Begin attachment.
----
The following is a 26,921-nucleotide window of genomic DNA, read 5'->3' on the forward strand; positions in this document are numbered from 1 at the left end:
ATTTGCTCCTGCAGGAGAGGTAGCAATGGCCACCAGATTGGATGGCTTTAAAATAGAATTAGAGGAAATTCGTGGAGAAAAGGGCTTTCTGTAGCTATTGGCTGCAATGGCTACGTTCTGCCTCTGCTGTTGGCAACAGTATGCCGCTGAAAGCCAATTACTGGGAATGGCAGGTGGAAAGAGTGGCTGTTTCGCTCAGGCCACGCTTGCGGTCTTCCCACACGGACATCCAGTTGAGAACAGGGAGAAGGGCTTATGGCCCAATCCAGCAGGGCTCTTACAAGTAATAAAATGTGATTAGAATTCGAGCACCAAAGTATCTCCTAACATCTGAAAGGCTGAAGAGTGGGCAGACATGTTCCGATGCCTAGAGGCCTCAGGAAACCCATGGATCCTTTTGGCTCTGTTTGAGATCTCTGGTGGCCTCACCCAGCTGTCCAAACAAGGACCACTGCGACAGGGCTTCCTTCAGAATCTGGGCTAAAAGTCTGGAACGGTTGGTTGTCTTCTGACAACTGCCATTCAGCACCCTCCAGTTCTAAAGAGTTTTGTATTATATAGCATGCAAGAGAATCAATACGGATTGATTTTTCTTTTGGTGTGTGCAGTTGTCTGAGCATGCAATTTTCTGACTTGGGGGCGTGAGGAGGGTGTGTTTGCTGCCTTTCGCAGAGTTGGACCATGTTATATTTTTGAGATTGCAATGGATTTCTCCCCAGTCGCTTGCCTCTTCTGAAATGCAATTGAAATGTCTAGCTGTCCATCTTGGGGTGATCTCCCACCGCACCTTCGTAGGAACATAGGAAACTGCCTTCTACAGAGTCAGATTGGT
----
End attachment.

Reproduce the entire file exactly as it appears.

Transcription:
The following is a 26,921-nucleotide window of genomic DNA, read 5'->3' on the forward strand; positions in this document are numbered from 1 at the left end:
ATTTGCTCCTGCAGGAGAGGTAGCAATGGCCACCAGATTGGATGGCTTTAAAATAGAATTAGAGGAAATTCGTGGAGAAAAGGGCTTTCTGTAGCTATTGGCTGCAATGGCTACGTTCTGCCTCTGCTGTTGGCAACAGTATGCCGCTGAAAGCCAATTACTGGGAATGGCAGGTGGAAAGAGTGGCTGTTTCGCTCAGGCCACGCTTGCGGTCTTCCCACACGGACATCCAGTTGAGAACAGGGAGAAGGGCTTATGGCCCAATCCAGCAGGGCTCTTACAAGTAATAAAATGTGATTAGAATTCGAGCACCAAAGTATCTCCTAACATCTGAAAGGCTGAAGAGTGGGCAGACATGTTCCGATGCCTAGAGGCCTCAGGAAACCCATGGATCCTTTTGGCTCTGTTTGAGATCTCTGGTGGCCTCACCCAGCTGTCCAAACAAGGACCACTGCGACAGGGCTTCCTTCAGAATCTGGGCTAAAAGTCTGGAACGGTTGGTTGTCTTCTGACAACTGCCATTCAGCACCCTCCAGTTCTAAAGAGTTTTGTATTATATAGCATGCAAGAGAATCAATACGGATTGATTTTTCTTTTGGTGTGTGCAGTTGTCTGAGCATGCAATTTTCTGACTTGGGGGCGTGAGGAGGGTGTGTTTGCTGCCTTTCGCAGAGTTGGACCATGTTATATTTTTGAGATTGCAATGGATTTCTCCCCAGTCGCTTGCCTCTTCTGAAATGCAATTGAAATGTCTAGCTGTCCATCTTGGGGTGATCTCCCACCGCACCTTCGTAGGAACATAGGAAACTGCCTTCTACAGAGTCAGATTGGT